(I was going to throw in a quote from TS Eliot’s “The Wasteland”, but skimming the poem just blew my mind. I assumed that I had read it before in high school. I was wrong. I am intrigued by it and I will pour over the thing later. But enough about that.)
So here we are at the arse-end of Christmas, sick of indulgent food and tired of our families. That’s not to say that I did not enjoy the holidays. I did, and I’m still enjoying them. But, there is a festive fatigue that settles in during this time of jolly chaos, and I suspect everyone is happy to return to routine.
Christmas day gave me an insight into a gap that lies between my childhood and being a grown up. When we reached noon on Christmas day, all the presents were open and played with, phone calls had been made, and the empty expanse of the afternoon loomed in front of us. When we finally all went stir-crazy, I marshalled the family out of the house for a forced snow march, and I felt a touch of resentment for having to take charge. That made me realize that I only really knew how to interact with Christmas as a child, not as an adult. I was waiting for a parental figure to call the shots, but that figure is supposed to be me.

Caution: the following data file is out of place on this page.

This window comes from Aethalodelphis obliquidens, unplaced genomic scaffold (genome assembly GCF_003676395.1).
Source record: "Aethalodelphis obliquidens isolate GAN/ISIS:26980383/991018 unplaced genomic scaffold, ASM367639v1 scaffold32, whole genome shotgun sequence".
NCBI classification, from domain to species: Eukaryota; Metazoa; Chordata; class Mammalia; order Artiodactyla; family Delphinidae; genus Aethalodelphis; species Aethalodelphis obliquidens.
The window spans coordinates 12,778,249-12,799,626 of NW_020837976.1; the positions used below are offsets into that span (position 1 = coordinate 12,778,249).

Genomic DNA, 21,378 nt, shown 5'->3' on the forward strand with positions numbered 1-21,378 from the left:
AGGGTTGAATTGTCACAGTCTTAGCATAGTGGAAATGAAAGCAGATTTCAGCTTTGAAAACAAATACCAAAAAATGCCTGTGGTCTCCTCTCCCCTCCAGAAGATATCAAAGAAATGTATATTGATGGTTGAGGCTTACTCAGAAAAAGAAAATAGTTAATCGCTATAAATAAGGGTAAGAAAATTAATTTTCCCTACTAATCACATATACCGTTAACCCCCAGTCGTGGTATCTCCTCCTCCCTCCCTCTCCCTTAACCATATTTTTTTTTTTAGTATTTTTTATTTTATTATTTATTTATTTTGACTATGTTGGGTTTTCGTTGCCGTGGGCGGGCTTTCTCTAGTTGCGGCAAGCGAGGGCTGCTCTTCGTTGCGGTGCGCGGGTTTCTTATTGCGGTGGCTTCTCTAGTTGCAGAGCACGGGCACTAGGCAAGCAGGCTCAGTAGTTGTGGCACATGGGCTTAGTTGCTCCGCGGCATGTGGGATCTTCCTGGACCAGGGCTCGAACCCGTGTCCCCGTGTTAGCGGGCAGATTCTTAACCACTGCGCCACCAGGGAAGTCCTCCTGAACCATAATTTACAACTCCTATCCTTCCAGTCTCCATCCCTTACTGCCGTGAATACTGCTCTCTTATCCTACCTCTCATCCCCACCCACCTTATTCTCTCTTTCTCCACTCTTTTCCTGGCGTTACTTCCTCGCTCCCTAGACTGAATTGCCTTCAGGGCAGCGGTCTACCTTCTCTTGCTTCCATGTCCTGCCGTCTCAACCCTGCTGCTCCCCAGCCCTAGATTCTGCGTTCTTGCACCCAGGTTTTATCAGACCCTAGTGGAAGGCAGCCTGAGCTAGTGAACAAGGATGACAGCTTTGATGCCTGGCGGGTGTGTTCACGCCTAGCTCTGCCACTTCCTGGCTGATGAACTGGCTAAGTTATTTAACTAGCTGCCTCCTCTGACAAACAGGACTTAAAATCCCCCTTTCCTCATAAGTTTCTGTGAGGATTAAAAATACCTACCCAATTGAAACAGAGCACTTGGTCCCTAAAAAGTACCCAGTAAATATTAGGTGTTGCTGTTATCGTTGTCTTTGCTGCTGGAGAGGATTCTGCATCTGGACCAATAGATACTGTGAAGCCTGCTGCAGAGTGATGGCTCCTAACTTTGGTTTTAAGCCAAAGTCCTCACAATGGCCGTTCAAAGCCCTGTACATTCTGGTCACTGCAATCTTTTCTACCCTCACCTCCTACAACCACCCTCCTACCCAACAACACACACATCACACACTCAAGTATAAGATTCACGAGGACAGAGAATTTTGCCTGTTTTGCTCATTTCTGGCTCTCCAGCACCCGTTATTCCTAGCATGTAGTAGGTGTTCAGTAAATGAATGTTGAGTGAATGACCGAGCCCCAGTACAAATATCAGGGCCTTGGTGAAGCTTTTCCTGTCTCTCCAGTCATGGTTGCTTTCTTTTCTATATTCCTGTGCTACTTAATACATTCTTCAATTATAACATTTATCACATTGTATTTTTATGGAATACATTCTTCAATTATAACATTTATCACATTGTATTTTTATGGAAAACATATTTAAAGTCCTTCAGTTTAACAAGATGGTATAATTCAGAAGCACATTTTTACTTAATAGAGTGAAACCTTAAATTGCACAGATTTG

The breakdown of my family years ago started when I was just about to enter my teens, though you could argue the decay had been evident for years. From the age of 12 on, I had little to no positive interaction with my father, and our family celebrations pretty much collapsed into chaos. My theory is, learning to transition roles of responsibility in holiday situations takes place during your teen years, and since I had no good male role model to pattern on, my development was arrested. It’s not a big deal, but it is something I need to keep in mind when festivities approach. As much as it would be nice to sit back and passively ride along on the holiday fun train, somebody’s got to be the conductor.
I don’t want to give you the impression that Christmas was full of brooding introspection. I received a pile of wonderful gifts, my little dude was bouncing off the walls with gleeful enjoyment at all of his new toys and books, and the wife liked the things I picked out for her. We topped it off with a wonderful meal at our friend’s place (the lad’s fairy godmother), and cookies galore.